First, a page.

Young children (and many adults as well) exist in the crossroads of the tangible and intangible.  Matters of genetic makeup, demographics, and fiscal stability are common, tangible discussions for many new parents who aspire to provide for their latest family member. More often than not, however, that which is tangible is also hardest to control. The intangible part of parenting, namely the notion of instilling a mutual trust, respect, pride, and joy into the parent-child relationship, also happen to be what Atchison describes as “the source of a sense of purpose and meaningful work as a result of living the mission, values, and vision.” (Atchison, Leadership’s Deeper Dimensions: Building Blocks to Superior Performance, 2005).

Although not necessarily represented in equal proportion, certain factors such as the color of his eyes, the sound of his voice, the bed in which he sleeps and the neighborhood where we reside all share attributes that extend to varying degrees beyond my parental jurisdiction.  But the intangible ways in which I deliver certain messages that speak of and lead to trust, respect, pride, and joy are almost entirely within my control, regardless of those aforementioned tangible realities, as well as any challenges I may face now or in the future as a parent.

Now, as my studies force me to probe deeper into the core of health care management, I constantly find myself reflecting upon my real life lessons learned over the past nine years. No matter what educational background or prior experience a hospital CEO brings to the table, certain on-the-job assignments will necessitate fast, critical thinking.  With such knowledge comes the hope that I myself faced each hospital challenge with a combination of what I learned in school, what I learned from past work-related experiences, and what just felt like the right response. And as I continue to read about tangible and intangible notions in health care management as well as other industry terms and phrases, I begin to realize that I had in fact embraced most of these concepts during my tenure, in deed if not in word as well.

As I reflect upon the past decade with these thinly disguised affirmations from my present studies, I wonder also how I will come to assess my first nine years as a father. At the outset, I am very mindful that this new role differs from the last with respect to the events over which I was ultimately responsible. Now I share the top position with my wife, although to be sure my involvement is shaped by the needs of a newborn and the physical limitations of a father.

Without anything resembling an owner’s manual to follow as I try to build connections with my son while navigating the uncharted waters of new fatherhood, I realize that my instincts will be my second greatest ally, preceded only by those of my wife.  Thanks to the recent validation of these very instincts in hospital management, I am mindful that timing is still everything, and not all variables can be controlled.  Some must be dealt with as they emerge. Certain concepts that previously had no words in health care management may also be unknown terms to me in parenting.  For now, however, I can reassure myself by embracing both the tangible and intangible, and perhaps borrow some of these newly acquired definitions from health care to light my way.  After all, my goal is to build a solid foundation with which to give me footing among these intangibles in preparation for a lifelong journey with my son. In many ways, this is not so different from the way in which I approached the running of a hospital.  This time, however, the stakes are more profound, not to mention precious.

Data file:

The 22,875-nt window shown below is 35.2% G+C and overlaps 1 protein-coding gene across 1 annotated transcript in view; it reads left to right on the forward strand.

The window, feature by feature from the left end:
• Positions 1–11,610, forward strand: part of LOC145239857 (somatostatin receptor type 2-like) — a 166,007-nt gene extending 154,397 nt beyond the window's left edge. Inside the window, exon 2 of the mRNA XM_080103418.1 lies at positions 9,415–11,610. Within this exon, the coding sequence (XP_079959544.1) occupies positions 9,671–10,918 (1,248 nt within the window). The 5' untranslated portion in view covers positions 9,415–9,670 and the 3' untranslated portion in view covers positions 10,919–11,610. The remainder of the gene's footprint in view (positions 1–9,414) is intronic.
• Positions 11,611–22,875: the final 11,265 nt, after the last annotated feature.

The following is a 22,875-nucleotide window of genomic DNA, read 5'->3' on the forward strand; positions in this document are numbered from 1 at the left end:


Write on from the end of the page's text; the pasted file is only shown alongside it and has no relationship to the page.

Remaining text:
Searching for Attachment at Home

This article first appeared on the PBS affiliated Website This Emotional Life. This content is provided in conjunction with This Emotional Life’s Early Moments Matter initiative. Early Moments Matter is dedicated to making sure that every child has the best possible chance at emotional well-being. Find out how to receive the Early Moments Matter tool kit and provide one to a family in need.

“Not until we are lost do we begin to understand ourselves.” –Henry David Thoreau

Yesterday I awoke feeling somewhat uncomfortable. Looking around the room, I checked the facts before me.  Yes, it was my home, my family, my face in the mirror, but something was still missing. Concluding this to be a typical morning sensation, I decided to follow tradition: Make some coffee and read the newspaper.  In recent years, however, the newspaper has been for me little more than a spring and summer luxury within which I can scan baseball box scores and statistics. Still, with nearly 80% of the season left, I thought I should have no problem catching up quickly.

With coffee and toast at the ready, I was soon armed with key baseball facts — the American League only of course — and ready to move on to the Wall Street Journal.   As I thumbed through page after page of news, digesting financial facts and perusing stock market tables from the day before, it suddenly hit me that I could not honestly answer my wife when she asked me why I still received the paper’s print edition. Returning to the local paper one more time, I finally understood what was so unfamiliar with my morning:  I had nothing to do, and I was restless.